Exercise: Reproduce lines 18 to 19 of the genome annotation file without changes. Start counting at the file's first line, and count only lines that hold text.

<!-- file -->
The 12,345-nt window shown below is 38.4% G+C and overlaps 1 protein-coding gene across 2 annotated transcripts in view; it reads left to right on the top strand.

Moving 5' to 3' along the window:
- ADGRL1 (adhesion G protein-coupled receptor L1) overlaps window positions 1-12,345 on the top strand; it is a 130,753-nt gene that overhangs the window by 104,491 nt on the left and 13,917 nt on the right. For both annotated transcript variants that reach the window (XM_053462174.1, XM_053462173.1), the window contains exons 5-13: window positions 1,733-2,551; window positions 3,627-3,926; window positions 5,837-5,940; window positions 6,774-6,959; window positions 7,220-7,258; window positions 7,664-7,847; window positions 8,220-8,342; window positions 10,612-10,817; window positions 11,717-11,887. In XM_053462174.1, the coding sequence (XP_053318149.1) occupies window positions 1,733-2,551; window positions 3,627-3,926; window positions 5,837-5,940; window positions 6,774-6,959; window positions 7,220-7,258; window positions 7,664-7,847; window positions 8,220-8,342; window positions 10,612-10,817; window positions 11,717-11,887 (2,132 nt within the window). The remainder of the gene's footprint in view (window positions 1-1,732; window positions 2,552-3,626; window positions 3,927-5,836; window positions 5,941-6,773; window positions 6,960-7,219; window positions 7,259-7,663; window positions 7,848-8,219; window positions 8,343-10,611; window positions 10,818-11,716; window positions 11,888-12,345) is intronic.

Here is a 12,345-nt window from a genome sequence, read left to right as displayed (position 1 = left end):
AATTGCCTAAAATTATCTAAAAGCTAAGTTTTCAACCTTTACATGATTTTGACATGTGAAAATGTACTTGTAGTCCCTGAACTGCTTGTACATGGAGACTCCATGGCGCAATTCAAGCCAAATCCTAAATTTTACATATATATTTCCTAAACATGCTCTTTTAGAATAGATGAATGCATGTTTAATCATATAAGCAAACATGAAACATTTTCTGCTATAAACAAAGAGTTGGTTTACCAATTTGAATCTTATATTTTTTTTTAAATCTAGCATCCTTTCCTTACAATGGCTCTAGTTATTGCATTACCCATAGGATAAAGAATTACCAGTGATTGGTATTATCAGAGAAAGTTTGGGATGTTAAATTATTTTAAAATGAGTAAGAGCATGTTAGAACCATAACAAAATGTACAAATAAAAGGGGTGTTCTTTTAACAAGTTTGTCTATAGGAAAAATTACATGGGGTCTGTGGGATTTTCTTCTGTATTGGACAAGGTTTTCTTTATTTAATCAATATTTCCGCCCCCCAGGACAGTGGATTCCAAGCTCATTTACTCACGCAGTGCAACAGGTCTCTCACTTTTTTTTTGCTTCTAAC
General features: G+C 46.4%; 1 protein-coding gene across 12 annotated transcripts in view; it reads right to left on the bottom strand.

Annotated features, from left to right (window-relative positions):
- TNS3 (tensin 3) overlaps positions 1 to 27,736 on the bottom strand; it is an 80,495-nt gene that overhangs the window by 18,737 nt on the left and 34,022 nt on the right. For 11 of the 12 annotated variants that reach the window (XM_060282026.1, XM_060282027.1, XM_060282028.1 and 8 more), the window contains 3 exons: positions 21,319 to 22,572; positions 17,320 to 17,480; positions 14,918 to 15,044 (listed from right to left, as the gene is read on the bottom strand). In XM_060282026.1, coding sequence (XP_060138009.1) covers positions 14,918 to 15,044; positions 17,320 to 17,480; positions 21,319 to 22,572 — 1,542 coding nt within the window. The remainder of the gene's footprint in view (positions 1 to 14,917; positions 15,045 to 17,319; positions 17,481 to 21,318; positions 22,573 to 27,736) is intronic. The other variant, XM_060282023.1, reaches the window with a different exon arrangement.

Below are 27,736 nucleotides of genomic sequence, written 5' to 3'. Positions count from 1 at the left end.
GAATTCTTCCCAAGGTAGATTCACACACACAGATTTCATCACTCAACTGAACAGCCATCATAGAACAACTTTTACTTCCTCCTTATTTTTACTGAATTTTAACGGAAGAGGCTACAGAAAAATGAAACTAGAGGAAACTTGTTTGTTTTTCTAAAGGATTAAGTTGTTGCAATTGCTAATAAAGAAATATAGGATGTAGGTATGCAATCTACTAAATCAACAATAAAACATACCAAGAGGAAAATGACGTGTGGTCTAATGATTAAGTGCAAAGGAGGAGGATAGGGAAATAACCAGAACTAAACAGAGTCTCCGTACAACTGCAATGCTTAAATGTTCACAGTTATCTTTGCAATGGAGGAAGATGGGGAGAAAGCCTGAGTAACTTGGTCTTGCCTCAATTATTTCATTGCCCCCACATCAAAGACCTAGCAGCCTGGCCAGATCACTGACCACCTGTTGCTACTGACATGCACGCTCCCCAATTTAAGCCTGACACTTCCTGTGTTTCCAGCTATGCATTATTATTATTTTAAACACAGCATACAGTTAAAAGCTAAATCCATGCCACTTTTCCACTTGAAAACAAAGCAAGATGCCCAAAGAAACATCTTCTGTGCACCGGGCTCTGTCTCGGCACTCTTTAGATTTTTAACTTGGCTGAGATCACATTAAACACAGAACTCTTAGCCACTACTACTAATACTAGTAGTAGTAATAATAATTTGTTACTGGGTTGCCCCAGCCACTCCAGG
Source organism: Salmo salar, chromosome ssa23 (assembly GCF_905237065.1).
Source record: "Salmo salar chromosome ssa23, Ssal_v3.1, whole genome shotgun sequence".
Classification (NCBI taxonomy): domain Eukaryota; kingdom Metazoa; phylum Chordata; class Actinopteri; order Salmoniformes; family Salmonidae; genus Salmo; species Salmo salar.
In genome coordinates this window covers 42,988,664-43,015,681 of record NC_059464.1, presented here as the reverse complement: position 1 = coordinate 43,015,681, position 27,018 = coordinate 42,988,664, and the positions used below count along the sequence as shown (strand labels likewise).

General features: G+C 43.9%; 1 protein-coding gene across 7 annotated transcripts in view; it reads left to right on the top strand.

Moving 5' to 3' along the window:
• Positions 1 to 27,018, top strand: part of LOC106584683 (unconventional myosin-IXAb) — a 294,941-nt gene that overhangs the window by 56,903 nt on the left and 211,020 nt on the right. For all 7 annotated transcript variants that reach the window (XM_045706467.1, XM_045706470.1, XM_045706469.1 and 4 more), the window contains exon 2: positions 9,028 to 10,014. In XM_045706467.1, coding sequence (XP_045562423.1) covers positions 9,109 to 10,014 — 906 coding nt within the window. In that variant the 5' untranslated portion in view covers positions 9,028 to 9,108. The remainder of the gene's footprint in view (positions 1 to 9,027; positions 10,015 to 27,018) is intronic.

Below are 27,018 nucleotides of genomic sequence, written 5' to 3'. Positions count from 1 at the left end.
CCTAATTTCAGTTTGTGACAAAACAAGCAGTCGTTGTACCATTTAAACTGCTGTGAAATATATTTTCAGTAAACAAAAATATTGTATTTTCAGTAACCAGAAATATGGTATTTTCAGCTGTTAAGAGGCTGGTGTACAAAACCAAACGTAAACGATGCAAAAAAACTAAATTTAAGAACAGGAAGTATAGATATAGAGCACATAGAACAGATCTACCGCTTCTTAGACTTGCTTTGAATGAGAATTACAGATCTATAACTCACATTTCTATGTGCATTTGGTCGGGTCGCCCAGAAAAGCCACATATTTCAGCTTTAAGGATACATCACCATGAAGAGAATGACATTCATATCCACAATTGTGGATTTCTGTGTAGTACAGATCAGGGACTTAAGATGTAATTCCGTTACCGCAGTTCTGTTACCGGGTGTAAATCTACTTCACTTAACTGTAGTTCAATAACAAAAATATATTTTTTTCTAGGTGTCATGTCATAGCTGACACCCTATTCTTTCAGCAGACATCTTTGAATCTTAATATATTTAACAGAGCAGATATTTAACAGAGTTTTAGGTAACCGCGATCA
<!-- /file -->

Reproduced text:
Below are 27,018 nucleotides of genomic sequence, written 5' to 3'. Positions count from 1 at the left end.
CCTAATTTCAGTTTGTGACAAAACAAGCAGTCGTTGTACCATTTAAACTGCTGTGAAATATATTTTCAGTAAACAAAAATATTGTATTTTCAGTAACCAGAAATATGGTATTTTCAGCTGTTAAGAGGCTGGTGTACAAAACCAAACGTAAACGATGCAAAAAAACTAAATTTAAGAACAGGAAGTATAGATATAGAGCACATAGAACAGATCTACCGCTTCTTAGACTTGCTTTGAATGAGAATTACAGATCTATAACTCACATTTCTATGTGCATTTGGTCGGGTCGCCCAGAAAAGCCACATATTTCAGCTTTAAGGATACATCACCATGAAGAGAATGACATTCATATCCACAATTGTGGATTTCTGTGTAGTACAGATCAGGGACTTAAGATGTAATTCCGTTACCGCAGTTCTGTTACCGGGTGTAAATCTACTTCACTTAACTGTAGTTCAATAACAAAAATATATTTTTTTCTAGGTGTCATGTCATAGCTGACACCCTATTCTTTCAGCAGACATCTTTGAATCTTAATATATTTAACAGAGCAGATATTTAACAGAGTTTTAGGTAACCGCGATCA